Serial port data corrupted when sending a specific pattern of bytes

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I have a python script that sends a stream of data, and then I have a Linux embedded computer receiving the data (code written in C++). Most of the times it works, however, I am noticing I get data corrupted when sending specific patterns of bytes. I have been struggling with this for a while and I don't know how to solve it.

 

Python script (sender):

 

serial = serial.Serial("COM2", 115200, timeout=5)
all_bytes = [0x63,0x20,0x72,0x69,0x67,0x68,0x74,0x73,0x20,0x61,0x6e,0x64,0x20,0x72,0x65,0x73,0x74,0x72,0x69,0x63,0x74,0x69,0x6f,0x6e,0x73,0x20,0x69,0x6e,0x0a,0x68,0x6f,0x77,0xff,0x20,0xf0,0x8b]

fmt = "B"*len(all_bytes)

byte_array = struct.pack(fmt,*all_bytes)

serial.write(byte_array)

 

C++ code (receiver)

typedef std::vector<uint8_t> ustring; // ustring = vector containing a bunch of uint8_t elements

// configure the port
int UART::configure_port()      
{
    struct termios port_settings;      // structure to store the port settings in

    cfsetispeed(&port_settings, B115200);    // set baud rates
    cfsetospeed(&port_settings, B115200);

    port_settings.c_cflag &= ~PARENB;    // set no parity, stop bits, data bits
    port_settings.c_cflag &= ~CSTOPB;
    port_settings.c_cflag &= ~CSIZE;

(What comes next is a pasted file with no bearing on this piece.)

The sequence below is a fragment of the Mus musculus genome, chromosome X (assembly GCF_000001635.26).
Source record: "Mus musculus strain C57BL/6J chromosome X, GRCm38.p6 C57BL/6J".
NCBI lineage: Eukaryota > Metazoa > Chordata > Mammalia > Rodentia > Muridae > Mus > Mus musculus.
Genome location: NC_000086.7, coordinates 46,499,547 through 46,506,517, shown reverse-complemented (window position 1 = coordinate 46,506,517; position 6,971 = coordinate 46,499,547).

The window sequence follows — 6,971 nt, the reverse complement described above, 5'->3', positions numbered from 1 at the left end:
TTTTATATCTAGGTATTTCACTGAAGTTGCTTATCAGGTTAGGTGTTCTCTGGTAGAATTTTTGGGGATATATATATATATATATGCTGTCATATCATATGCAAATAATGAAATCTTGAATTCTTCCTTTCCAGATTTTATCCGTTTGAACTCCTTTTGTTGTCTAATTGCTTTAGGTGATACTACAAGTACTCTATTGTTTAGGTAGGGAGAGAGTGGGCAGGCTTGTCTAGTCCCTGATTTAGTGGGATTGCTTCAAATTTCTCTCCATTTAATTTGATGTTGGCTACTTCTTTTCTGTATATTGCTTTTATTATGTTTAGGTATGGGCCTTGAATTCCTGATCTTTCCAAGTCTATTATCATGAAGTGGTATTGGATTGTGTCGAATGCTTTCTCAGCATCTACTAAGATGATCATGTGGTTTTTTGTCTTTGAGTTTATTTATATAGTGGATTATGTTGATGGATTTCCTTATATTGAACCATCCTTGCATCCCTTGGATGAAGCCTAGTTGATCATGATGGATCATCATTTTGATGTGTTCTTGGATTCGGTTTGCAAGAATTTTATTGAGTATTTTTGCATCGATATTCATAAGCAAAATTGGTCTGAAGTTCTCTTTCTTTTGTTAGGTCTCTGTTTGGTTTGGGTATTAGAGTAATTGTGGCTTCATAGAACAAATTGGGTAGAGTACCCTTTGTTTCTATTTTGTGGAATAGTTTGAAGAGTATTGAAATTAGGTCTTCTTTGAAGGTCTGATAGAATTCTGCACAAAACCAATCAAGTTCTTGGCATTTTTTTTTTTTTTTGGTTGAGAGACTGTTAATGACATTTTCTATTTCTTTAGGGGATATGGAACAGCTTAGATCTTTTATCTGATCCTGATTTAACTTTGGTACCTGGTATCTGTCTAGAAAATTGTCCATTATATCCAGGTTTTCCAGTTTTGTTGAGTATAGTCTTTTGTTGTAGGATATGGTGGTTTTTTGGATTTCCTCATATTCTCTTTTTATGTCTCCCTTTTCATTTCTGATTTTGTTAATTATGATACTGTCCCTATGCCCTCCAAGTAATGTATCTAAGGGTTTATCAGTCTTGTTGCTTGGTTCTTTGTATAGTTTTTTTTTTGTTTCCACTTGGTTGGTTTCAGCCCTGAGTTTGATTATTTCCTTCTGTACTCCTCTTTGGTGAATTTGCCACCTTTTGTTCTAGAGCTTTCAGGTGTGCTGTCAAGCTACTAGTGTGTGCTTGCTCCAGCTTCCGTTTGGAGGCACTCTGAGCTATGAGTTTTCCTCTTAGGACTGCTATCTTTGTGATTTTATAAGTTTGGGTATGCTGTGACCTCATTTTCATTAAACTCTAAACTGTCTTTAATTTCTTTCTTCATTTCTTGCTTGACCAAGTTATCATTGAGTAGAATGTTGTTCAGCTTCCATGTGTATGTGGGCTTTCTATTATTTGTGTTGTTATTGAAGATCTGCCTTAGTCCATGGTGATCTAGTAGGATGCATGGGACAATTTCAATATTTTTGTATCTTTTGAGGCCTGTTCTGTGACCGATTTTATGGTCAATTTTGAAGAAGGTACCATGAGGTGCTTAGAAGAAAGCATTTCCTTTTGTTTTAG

port_settings.c_cflag |= CS8;
    port_settings.c_cflag |=  CREAD | CLOCAL;     // turn on READ & ignore ctrl lines

    port_settings.c_cc[VTIME]     =   10;                  // n seconds read timeout
    //port_settings.c_cc[VMIN]      =   0;     // blocking read until 1 character arrives 
    port_settings.c_iflag     &=  ~(IXON | IXOFF | IXANY); // turn off s/w flow ctrl
    port_settings.c_lflag     &=  ~(ICANON | ECHO | ECHOE | ISIG); // make raw
    port_settings.c_oflag     &=  ~OPOST;              // make raw

    tcsetattr(fd, TCSANOW, &port_settings);    // apply the settings to the port
    return(fd);
} 

int UART::uart_read(ustring *data,int buffer_size)
{
    // Buffer
    uint8_t * buf = new uint8_t[buffer_size];

    // Flush contents of the serial port
    //tcflush(fd, TCIOFLUSH);
    //usleep(1000);

    ustring data_received;
    // Read
    int n_bytes = 0;

    while (n_bytes < buffer_size)
    {
        int n = read( fd, buf , buffer_size );

        // Some bytes were read!
        if (n > 0)
        {
             n_bytes+=n;

             // Add to buffer new data!
             for( int i=0; i<n; i++ )